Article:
The next time you are sitting in a classroom or stuck on an overcrowded Muni vehicle, silently cursing it for threatening to make you late to class yet again, take a look around. How many people are staring at a laptop or, more likely, a smartphone? Chances are, it will be several of them. Technology use is pervasive among college students, and that can have its pluses and minuses.
Many students utilize technology to do their schoolwork—to access documents provided by teachers, to do research, to write papers, and so on. To most, the right technological device is essential to getting work done. Eighty-five percent of students surveyed for the 2012 EDUCAUSE Center for Applied Research Study of Undergraduate Students and Information Technology rated a laptop as very or extremely important to academic success, making it the highest ranking device. Only 37 percent rated a smartphone the same. Three out of four college students say they could not study without technology, according to this infographic released by OnlineEducation.net in 2011. That tidbit might be best taken with a grain of salt because a site dedicated to online-only colleges would probably be inclined to pump up technology’s importance, but there is no denying the valuable role technology often plays when doing your homework. After all, when used properly, the Internet can provide a wealth of information much faster than it could be accessed by any other method.
Technology use can also be a major hindrance to students, however. All the quality information the Internet can provide is useless if it is lost among page after page of outdated, misleading, or just plain wrong “information” turned up by your favorite search engine. The Web is also, of course, full of time-wasters. Fall into the black hole of Facebook or BuzzFeed, and the hours you had meant to spend working on a research paper have vanished.
Research continues to shed light on the harmful effects on people who rely too heavily on technology, particularly college students. A survey of five hundred and thirty-six undergraduate students found that as their use of technology increased, their anxiety levels went up and their academic performance, as measured by GPA, went down according to the 2013 article, “The relationship between cell phone use, academic performance, anxiety, and Satisfaction with Life in college students,” published in the journal Computers in Human Behavior last year. In a study published in the same journal in August, one hundred and sixty-three American college students were required to spend set stretches of time without using their smartphones. Half of the group were made to surrender their phones for the duration of the study; the rest were allowed to keep them but had to turn them off and put them away. The researchers found that those who self-identified as moderate or heavy users of technology “felt significantly more anxious over time.”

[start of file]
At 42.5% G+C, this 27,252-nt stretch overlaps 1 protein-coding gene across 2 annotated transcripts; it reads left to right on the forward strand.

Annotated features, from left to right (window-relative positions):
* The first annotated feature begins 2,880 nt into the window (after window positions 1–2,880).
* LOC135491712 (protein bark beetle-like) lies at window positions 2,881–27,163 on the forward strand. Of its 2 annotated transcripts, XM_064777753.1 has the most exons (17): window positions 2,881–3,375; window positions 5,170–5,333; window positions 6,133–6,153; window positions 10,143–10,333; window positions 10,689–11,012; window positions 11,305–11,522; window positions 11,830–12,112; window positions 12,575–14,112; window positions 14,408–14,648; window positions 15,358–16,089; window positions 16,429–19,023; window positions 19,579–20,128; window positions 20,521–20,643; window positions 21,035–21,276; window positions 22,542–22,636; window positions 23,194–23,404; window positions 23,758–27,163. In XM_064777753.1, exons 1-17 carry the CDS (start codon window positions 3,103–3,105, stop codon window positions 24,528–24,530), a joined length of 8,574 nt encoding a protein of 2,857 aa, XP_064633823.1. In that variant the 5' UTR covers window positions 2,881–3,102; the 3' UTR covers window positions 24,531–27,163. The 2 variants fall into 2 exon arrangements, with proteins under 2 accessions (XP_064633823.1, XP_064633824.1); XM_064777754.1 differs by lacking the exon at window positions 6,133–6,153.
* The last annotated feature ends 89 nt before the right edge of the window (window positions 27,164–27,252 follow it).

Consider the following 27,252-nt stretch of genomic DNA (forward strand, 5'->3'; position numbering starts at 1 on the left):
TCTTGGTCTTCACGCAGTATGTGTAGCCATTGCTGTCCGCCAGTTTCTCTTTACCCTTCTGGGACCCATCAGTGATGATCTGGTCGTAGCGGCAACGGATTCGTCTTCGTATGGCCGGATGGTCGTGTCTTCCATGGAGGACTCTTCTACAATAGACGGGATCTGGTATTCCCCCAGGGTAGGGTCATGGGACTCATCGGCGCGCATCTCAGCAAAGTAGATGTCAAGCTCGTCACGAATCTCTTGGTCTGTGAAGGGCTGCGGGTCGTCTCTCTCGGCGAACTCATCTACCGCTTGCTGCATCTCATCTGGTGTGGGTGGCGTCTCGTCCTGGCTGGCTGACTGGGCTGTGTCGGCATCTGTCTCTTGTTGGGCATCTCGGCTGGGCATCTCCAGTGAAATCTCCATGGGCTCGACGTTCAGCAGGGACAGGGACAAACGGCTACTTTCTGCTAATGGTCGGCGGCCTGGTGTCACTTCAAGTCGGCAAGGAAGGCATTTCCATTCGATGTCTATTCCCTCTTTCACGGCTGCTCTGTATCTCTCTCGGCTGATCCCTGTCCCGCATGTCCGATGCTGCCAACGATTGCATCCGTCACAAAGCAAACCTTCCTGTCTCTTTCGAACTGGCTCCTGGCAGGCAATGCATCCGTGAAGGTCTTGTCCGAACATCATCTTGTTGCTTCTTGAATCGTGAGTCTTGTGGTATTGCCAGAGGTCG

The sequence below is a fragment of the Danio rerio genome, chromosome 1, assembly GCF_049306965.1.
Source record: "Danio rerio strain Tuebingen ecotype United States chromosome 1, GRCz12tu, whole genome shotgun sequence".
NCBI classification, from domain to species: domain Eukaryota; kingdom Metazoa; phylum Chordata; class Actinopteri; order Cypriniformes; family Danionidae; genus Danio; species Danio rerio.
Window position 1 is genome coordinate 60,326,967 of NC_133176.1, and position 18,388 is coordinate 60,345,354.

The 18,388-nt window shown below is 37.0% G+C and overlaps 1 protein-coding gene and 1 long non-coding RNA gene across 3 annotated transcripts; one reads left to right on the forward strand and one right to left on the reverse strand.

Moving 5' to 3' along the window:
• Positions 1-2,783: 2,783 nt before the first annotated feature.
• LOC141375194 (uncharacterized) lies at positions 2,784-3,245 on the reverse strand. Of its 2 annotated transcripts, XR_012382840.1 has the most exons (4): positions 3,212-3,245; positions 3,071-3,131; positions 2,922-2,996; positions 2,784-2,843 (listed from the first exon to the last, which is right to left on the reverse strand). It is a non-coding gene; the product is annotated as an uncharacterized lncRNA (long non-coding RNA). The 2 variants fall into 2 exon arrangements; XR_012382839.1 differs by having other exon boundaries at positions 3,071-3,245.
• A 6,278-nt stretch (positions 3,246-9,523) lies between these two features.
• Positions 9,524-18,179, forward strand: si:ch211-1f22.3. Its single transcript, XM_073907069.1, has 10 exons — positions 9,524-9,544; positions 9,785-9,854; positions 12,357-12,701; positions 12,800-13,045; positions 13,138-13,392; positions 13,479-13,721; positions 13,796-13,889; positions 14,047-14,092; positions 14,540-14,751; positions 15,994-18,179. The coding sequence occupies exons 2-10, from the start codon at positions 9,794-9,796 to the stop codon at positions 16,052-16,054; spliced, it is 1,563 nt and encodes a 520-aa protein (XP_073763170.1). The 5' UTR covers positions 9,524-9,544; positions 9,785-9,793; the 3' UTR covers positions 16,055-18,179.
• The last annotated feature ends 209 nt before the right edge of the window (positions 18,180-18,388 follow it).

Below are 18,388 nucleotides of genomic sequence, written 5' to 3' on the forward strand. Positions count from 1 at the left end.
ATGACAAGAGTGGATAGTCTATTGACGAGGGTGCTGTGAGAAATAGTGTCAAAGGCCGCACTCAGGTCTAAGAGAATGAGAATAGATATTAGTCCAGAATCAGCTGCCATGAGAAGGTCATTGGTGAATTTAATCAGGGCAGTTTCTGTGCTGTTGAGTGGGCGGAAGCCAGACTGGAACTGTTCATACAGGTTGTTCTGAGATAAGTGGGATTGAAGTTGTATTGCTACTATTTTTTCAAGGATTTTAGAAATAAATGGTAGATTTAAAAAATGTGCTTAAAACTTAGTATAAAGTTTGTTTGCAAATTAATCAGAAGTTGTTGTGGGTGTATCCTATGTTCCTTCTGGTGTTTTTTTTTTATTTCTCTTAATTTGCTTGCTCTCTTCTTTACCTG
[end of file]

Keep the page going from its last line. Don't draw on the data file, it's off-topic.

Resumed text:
A new term has been coined to describe the problematic attachment many have to technology: “Nomophobia” is the strong and irrational fear of being apart from your phone. The website Nomophobia.com offers a test titled “Are you a nomophobe?”
Technology plays a significant role in most students’ lives. Sometimes it is an asset as it helps you find information and get your work done faster. Using it too much, though, can prevent you from accomplishing anything and have harmful psychological effects. Go ahead and use your favorite devices for work and play, just try to not get too attached.